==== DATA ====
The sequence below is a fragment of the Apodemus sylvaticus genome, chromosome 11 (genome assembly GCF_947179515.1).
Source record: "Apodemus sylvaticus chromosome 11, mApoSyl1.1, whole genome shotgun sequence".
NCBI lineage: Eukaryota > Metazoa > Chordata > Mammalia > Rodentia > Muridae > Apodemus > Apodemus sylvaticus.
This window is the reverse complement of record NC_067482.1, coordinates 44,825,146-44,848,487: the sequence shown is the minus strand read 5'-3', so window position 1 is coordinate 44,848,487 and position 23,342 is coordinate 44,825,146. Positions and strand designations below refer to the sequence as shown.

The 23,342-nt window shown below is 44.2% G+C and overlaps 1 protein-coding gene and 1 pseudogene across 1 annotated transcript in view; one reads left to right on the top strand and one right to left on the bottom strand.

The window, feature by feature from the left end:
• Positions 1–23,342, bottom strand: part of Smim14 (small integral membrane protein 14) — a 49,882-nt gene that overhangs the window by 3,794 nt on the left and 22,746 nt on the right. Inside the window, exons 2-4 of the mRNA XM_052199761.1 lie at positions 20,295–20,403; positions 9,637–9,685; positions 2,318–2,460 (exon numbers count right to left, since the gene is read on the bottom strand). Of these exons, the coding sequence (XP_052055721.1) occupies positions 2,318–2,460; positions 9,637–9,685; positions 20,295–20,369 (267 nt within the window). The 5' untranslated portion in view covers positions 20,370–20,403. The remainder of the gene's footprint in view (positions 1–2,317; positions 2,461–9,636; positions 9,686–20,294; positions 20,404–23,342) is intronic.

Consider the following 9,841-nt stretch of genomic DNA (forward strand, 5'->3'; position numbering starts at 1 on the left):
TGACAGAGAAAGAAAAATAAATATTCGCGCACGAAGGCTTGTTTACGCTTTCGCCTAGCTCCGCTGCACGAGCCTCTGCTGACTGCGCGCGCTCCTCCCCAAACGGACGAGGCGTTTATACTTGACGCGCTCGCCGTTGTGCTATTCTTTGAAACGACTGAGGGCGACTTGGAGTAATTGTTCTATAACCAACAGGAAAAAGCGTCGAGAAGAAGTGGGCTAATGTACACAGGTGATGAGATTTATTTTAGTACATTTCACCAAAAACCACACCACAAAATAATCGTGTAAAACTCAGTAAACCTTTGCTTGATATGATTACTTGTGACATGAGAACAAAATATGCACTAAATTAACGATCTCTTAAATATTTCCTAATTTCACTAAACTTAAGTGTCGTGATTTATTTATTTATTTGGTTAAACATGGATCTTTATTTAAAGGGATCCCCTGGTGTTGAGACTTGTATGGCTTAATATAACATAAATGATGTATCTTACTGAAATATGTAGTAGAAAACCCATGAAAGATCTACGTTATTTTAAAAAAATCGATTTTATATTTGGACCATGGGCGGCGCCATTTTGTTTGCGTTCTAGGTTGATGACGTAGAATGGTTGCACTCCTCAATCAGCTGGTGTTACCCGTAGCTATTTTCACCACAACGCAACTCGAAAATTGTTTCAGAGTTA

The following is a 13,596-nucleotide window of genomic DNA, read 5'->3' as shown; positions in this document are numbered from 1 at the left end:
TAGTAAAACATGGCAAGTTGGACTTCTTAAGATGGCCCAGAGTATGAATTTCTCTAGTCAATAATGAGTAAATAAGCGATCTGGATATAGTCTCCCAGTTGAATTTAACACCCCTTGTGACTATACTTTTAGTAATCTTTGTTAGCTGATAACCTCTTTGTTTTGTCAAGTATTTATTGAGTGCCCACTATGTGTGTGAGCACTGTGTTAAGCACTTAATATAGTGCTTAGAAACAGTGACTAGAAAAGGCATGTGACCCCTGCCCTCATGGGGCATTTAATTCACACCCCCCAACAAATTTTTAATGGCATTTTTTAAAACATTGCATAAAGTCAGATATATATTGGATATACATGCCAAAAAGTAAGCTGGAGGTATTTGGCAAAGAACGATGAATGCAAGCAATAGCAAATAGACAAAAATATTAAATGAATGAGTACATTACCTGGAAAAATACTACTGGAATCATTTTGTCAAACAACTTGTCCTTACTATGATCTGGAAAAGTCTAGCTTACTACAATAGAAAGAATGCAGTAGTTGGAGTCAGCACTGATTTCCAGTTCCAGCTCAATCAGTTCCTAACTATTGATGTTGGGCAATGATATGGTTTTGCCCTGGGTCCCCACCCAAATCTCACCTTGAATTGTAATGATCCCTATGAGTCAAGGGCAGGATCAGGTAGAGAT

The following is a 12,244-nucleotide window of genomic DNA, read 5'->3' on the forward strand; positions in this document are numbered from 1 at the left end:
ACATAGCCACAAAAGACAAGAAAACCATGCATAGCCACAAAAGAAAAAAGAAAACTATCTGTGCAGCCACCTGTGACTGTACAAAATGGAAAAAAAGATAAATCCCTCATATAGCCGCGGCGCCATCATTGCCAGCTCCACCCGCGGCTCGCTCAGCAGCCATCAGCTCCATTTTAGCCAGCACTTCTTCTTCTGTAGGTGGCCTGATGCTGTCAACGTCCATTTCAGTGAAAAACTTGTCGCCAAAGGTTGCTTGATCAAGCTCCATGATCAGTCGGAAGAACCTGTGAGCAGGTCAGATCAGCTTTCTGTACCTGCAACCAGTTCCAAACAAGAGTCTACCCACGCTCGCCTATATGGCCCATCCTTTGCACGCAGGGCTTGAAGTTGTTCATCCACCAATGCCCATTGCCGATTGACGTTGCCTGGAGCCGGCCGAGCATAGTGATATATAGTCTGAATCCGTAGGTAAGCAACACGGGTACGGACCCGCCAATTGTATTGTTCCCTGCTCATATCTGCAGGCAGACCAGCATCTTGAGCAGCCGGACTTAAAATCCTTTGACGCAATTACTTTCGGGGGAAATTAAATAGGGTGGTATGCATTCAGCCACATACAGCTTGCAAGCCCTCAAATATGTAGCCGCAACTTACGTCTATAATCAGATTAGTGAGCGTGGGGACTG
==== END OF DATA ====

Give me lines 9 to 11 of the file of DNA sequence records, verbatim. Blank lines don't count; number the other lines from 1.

TGACAGAGAAAGAAAAATAAATATTCGCGCACGAAGGCTTGTTTACGCTTTCGCCTAGCTCCGCTGCACGAGCCTCTGCTGACTGCGCGCGCTCCTCCCCAAACGGACGAGGCGTTTATACTTGACGCGCTCGCCGTTGTGCTATTCTTTGAAACGACTGAGGGCGACTTGGAGTAATTGTTCTATAACCAACAGGAAAAAGCGTCGAGAAGAAGTGGGCTAATGTACACAGGTGATGAGATTTATTTTAGTACATTTCACCAAAAACCACACCACAAAATAATCGTGTAAAACTCAGTAAACCTTTGCTTGATATGATTACTTGTGACATGAGAACAAAATATGCACTAAATTAACGATCTCTTAAATATTTCCTAATTTCACTAAACTTAAGTGTCGTGATTTATTTATTTATTTGGTTAAACATGGATCTTTATTTAAAGGGATCCCCTGGTGTTGAGACTTGTATGGCTTAATATAACATAAATGATGTATCTTACTGAAATATGTAGTAGAAAACCCATGAAAGATCTACGTTATTTTAAAAAAATCGATTTTATATTTGGACCATGGGCGGCGCCATTTTGTTTGCGTTCTAGGTTGATGACGTAGAATGGTTGCACTCCTCAATCAGCTGGTGTTACCCGTAGCTATTTTCACCACAACGCAACTCGAAAATTGTTTCAGAGTTA

The following is a 13,596-nucleotide window of genomic DNA, read 5'->3' as shown; positions in this document are numbered from 1 at the left end:
TAGTAAAACATGGCAAGTTGGACTTCTTAAGATGGCCCAGAGTATGAATTTCTCTAGTCAATAATGAGTAAATAAGCGATCTGGATATAGTCTCCCAGTTGAATTTAACACCCCTTGTGACTATACTTTTAGTAATCTTTGTTAGCTGATAACCTCTTTGTTTTGTCAAGTATTTATTGAGTGCCCACTATGTGTGTGAGCACTGTGTTAAGCACTTAATATAGTGCTTAGAAACAGTGACTAGAAAAGGCATGTGACCCCTGCCCTCATGGGGCATTTAATTCACACCCCCCAACAAATTTTTAATGGCATTTTTTAAAACATTGCATAAAGTCAGATATATATTGGATATACATGCCAAAAAGTAAGCTGGAGGTATTTGGCAAAGAACGATGAATGCAAGCAATAGCAAATAGACAAAAATATTAAATGAATGAGTACATTACCTGGAAAAATACTACTGGAATCATTTTGTCAAACAACTTGTCCTTACTATGATCTGGAAAAGTCTAGCTTACTACAATAGAAAGAATGCAGTAGTTGGAGTCAGCACTGATTTCCAGTTCCAGCTCAATCAGTTCCTAACTATTGATGTTGGGCAATGATATGGTTTTGCCCTGGGTCCCCACCCAAATCTCACCTTGAATTGTAATGATCCCTATGAGTCAAGGGCAGGATCAGGTAGAGAT